After Ashbery returned to the United States in the mid-1960s, he continued to write criticism as an executive editor for Art News, a position he held until 1972, when he began an academic career as a professor of creative writing at Brooklyn College. Ashbery's art criticsim ranges from Parmaginiano (about whom one of his most famous long poems is written) to Saul Steinberg, Bonnard, the Fresh Air School and Japanese objets d'art. He was the friend and confidant of many of the leading painters of the second half of the twentieth century especially among the New York School, iincluding de Kooning, Freilicher, Katz and others.

Three Poems
(different text than 1972 volume with same title), Ecco Press (New York, NY), 1989.
Haibun, illustrations by Judith Shea, Collectif Génération (Colombes, France), 1990.

Flow Chart (poem)
, Knopf (New York, NY), 1991.

Hotel Lautreamont
, Knopf (New York, NY), 1992.

Three Books: Poems.
New York: Penguin, 1993. Republishes Houseboat Days; Shadow Train; A Wave.

And the Stars Were Shining
. New York: Farrar, Straus & Giroux, 1994; Manchester: Carcanet, 1994.

Can You Hear, Bird: Poems
. New York: Farrar, Straus & Giroux, 1995; Manchester: Carcanet, 1995.

Pistils (essays)
, photographs by Robert Mapplethorpe, Random House (New York, NY), 1996.

, Farrar, Straus (New York, NY), 1998.

The Mooring of Starting Out: The First Five Books of Poetry
, Ecco Press (Hopewell, NJ), 1998. Republishes Some Trees; The Tennis Court Oath; Rivers and Mountains; The Double Dream of Spring; Three Poems.

Girls on the Run
, Farrar, Straus (New York, NY), 1999.
Girls on the Run is a poem loosely based on the works of the "outsider" artist Henry Darger (1892-1972), a recluse who toiled for decades at an enormous illustrated novel about the adventures of a plucky band of little girls.

Other Traditions: The Charles Eliot Norton Lectures
, Harvard University Press (Cam bridge, MA), 2000.

Your Name Here
: Poems, Farrar, Straus (New York, NY), 2000.

As Umbrellas Follow Rain
, Qua Books (Lennox, MA), 2001.

Chinese Whispers
: Poems, Farrar, Straus (New York, NY), 2002.

Where Shall I Wander?
, HarperCollins (New York, NY), 2005.

Selected Prose
, edited by Eugene Richie, University of Michigan Press (Ann Arbor, MI), 2005.

A Worldly Country
, Ecco Press (New York, NY), 2007.

Notes from the Air: Selected Later Poems
, Ecco Press (New York, NY), 2007.

Collected Poems, 1956-1987
, Library of America, No. 187 (New York, NY), 2008

Planisphere - New Poems
, Ecco Press (New York, NY), 2009.

The Recital /Le Récital, a prose poem by John Ashbery, bilingual edition in a French translation by Franck André Jamme, Ergo Pers, 2009. 40 copies. For this limited edition, Hanns Schimansky created a series of five etchings and a front cover etching.

In the late 1950s, the critic John Bernard Myers categorized the common traits of Ashbery's avant-garde poetry, as well as that of Kenneth Koch, Frank O'Hara, James Schuyler, Barbara Guest, Kenward Elmslie and others, as constituting a "New York School." Ashbery then wrote two collections while in France, the highly controversial The Tennis Court Oath (1962), and Rivers and Mountains (1966), before returning to New York to write The Double Dream of Spring, which was published in 1970. In the endnotes to The Double Dream of Spring Ashbery himself explained that the title was borrowed from one of de Chirico's paintings. Ashbery uses disjointed narrative and descriptive fragments as deliberate interruptions in his poems, like elements in a collage. Among these we can spot a clearly defined group whose inspiration seems to have been the characteristic iconographic catalogue of the Italian painter and poet Giorgio de Chirico, co-founder of the school of Pittura Metafisica and precursor of surrealism. His literary work has already been related to Ashbery's, regarding the likeness of the prose in Three Poems and de Chirico's novel Hebdomeros.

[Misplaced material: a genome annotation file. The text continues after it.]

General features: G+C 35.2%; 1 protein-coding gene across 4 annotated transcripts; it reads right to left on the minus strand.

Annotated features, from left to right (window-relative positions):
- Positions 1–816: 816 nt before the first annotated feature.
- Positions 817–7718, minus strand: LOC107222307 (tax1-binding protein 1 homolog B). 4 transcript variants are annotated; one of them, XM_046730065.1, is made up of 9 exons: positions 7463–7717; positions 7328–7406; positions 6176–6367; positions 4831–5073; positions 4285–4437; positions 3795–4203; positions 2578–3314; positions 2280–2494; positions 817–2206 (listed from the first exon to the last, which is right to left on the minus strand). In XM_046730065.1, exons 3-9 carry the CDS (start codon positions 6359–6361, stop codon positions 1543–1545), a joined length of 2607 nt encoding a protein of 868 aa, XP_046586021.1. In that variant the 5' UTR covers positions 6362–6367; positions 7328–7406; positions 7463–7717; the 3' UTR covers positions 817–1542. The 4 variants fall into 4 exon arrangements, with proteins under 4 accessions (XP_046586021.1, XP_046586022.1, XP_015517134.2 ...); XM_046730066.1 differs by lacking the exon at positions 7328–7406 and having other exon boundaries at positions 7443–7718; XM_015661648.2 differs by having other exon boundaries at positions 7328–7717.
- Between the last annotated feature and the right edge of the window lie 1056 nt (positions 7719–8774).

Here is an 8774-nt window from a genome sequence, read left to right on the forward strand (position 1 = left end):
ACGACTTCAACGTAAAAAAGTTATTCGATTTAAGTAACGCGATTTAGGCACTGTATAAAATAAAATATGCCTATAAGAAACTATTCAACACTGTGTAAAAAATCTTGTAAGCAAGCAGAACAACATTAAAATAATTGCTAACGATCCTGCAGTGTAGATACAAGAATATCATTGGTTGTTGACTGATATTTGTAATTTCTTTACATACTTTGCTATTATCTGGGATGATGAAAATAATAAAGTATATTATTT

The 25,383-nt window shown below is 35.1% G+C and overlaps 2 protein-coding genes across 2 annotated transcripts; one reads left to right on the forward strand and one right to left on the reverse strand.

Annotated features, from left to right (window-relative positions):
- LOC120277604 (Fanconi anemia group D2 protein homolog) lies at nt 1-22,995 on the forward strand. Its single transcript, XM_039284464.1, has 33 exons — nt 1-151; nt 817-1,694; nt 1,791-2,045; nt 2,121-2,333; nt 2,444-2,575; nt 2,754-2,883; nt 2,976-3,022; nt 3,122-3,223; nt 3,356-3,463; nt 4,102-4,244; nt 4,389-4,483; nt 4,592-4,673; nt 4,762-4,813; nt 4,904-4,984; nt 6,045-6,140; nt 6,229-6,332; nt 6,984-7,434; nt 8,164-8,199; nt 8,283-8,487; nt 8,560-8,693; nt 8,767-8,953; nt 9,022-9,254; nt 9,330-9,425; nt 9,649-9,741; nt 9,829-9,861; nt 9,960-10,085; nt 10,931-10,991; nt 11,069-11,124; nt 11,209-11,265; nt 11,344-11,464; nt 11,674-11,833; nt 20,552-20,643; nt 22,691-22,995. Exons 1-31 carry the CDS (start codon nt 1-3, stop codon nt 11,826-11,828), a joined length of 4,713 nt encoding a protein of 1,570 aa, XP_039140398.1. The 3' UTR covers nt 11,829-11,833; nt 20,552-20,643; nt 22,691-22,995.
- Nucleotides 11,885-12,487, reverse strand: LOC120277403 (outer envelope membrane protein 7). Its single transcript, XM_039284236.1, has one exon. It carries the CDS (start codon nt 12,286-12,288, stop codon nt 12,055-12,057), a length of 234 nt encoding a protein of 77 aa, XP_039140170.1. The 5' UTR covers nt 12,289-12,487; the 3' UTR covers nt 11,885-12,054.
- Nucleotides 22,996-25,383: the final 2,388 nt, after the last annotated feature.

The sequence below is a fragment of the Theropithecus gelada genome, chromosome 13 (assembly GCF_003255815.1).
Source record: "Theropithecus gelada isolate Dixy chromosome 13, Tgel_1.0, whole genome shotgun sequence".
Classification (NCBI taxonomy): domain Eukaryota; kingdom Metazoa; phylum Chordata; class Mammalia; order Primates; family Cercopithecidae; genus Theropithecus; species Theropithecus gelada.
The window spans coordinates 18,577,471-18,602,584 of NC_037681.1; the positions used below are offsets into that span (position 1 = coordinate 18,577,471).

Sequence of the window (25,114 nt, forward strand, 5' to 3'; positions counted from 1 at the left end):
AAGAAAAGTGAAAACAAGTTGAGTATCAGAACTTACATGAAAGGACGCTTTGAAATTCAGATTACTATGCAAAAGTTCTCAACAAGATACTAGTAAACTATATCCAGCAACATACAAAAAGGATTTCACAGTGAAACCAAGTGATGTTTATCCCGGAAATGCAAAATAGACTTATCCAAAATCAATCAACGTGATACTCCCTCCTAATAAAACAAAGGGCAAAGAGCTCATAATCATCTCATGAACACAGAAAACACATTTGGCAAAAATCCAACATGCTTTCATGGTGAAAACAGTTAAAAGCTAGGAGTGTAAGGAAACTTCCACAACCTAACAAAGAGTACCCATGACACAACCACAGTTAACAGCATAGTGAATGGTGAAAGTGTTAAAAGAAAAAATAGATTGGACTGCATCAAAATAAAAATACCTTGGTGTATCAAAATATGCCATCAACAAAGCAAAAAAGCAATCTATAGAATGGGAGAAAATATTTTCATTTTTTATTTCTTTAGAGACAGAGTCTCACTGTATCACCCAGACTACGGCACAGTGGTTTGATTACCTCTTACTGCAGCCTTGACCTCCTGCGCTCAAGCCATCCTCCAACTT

Translator, from the French, of the works of Raymond Roussel, Andre Breton, Pierre Reverdy, Arthur Cravan, Max Jacob, Alfred Jarry, Antonin Artaud, Noel Vexin, Franck André Jamme and others.Jean-Jacques Mayoux,

Melville, by Jean-Jacques Mayoux, translated by Ashbery. New York: Grove/London: Evergreen, 1960.

Murder in Montmartre
, by Noel Vexin, translated by Ashbery (as Jonas Berry, with Lawrence G. Blochman). New York: Dell, 1960.

The Deadlier Sex
, by Geneviève Manceron, translated by Ashbery, as Jonas Berry, and Lawrence G. Blochman. New York: Dell, 1961.

Alberto Giacometti
, by Jacques Dupin, translated by Ashbery. Paris: Maeght Editeur, 1962.

The Dice Cup: Selected Prose Poems, by Max Jacob, edited, with an introduction, by Michael Brownstein, translated by Ashbery and others. New York: SUN, 1979.

Marcel Allain and Pierre Souvestre, Fantomas, Morrow (New York, NY), 1986 (translator).

Pierre Martory, Every Question but One, Groundwater Press/ InterFlo Editions, 1 1990 (translator).

Selected Poems
, by Pierre Reverdy, translated by Ashbery and others. Newcastle upon Tyne: Bloodaxe, 1991.

The Landscape Is behind the Door
, by Pierre Martory, translated by Ashbery. Riverdale-on-Hudson, NY: Sheep Meadow Press, 1994.
Pierre Martory, The Landscapist, Carcanet Press (Manchester, England), 2008, translated by Ashbery.